By Natasha Gilbert
Providing access to contraception for 215 million women, mainly in developing countries, would help to stabilize population growth and significantly reduce the effects of climate change, the United Nations Population Fund (UNFPA) says in a report today.
The State of the World Population 2009 report says that population levels will affect countries' abilities to adapt to the immediate effects of climate change, although the longer-term influence of population growth on climate change will depend on future economic, technological and consumption trends.
The study says that if the world's population grows from 6.8 billion to 9 billion people by 2050 -- the UN's "medium-growth" scenario -- an extra 1-2 billion tonnes of carbon dioxide is likely to be emitted each year, compared with a "low-growth" scenario that leads to 8 billion people by 2050. In comparison, the burning of fossil fuels produced about 8.7 billion tonnes of carbon dioxide globally last year.
But despite the influence of population on climate, the link has barely featured in scientific and diplomatic discussions, the report says.
Thoraya Ahmed Obaid, executive director of the UNFPA, says that countries are probably shy of talking about this link because they fear that the discourse will turn to population control. "We understand these fears," she says, "but if contraception and family planning were made available to all those who want it, this would slow population growth and have a huge impact on climate change."
Economic growth is generally believed to be one of the key drivers of lowering fertility rates, but Obaid argues that education and access to family-planning services are more influential on population levels.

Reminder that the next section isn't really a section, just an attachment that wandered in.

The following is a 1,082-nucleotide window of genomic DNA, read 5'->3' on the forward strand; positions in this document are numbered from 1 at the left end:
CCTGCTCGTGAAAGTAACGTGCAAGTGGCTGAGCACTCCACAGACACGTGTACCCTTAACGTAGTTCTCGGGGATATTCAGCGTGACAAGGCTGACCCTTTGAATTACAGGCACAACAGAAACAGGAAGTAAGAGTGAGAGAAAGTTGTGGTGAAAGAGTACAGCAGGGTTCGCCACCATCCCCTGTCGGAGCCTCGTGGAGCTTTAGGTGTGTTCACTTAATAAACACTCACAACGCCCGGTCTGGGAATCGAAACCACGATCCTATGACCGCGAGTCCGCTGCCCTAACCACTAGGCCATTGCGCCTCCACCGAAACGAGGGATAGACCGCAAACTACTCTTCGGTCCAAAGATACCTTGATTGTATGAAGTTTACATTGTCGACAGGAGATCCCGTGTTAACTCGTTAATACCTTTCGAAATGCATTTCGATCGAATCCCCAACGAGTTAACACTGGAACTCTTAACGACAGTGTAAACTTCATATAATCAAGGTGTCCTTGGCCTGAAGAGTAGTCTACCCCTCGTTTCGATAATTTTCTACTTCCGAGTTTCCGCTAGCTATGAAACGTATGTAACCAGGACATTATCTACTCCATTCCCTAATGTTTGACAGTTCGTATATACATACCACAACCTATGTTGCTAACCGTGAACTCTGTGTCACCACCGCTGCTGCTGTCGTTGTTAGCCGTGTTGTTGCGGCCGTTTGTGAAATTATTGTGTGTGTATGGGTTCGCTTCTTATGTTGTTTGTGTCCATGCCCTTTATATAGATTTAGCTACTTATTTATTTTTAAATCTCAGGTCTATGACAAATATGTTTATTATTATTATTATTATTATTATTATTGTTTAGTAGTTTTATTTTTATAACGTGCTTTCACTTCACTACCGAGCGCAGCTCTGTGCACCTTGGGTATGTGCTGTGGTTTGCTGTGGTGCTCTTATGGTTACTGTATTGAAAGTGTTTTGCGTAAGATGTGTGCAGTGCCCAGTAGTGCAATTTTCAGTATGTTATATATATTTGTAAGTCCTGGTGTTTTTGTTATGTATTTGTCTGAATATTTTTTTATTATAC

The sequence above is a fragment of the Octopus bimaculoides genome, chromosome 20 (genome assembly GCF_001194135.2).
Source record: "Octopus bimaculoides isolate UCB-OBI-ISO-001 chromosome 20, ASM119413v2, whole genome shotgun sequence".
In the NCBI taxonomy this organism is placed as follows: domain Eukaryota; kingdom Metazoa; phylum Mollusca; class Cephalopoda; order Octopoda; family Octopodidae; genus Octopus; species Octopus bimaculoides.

Paul van Gardingen, professor of international development at the University of Edinburgh, UK, agrees that the role of education and contraception "is stronger than the relationship between GDP [gross domestic product] and fertility. This is not to say that GDP is not important, but to say it is the thing that will reduce overall fertility and stabilize the global population is a bit tenuous," he says.
"Until we get population dynamics integrated into our understanding of climate change and our responses to it, both will be ineffective," he says.
The report also calls for greater attention to be paid to the different impacts of climate change on women compared with men. It argues that women are more vulnerable than men because they tend to earn less money, are less well educated, and have fewer resources to buffer the effects of global warming. It also cites a lack of research and reliable data in the area. "Women suffer most," says Obaid. "They must be included in discussions for adaptation programmes to succeed."
Obaid hopes that the report will influence negotiations at the Copenhagen climate summit in early December.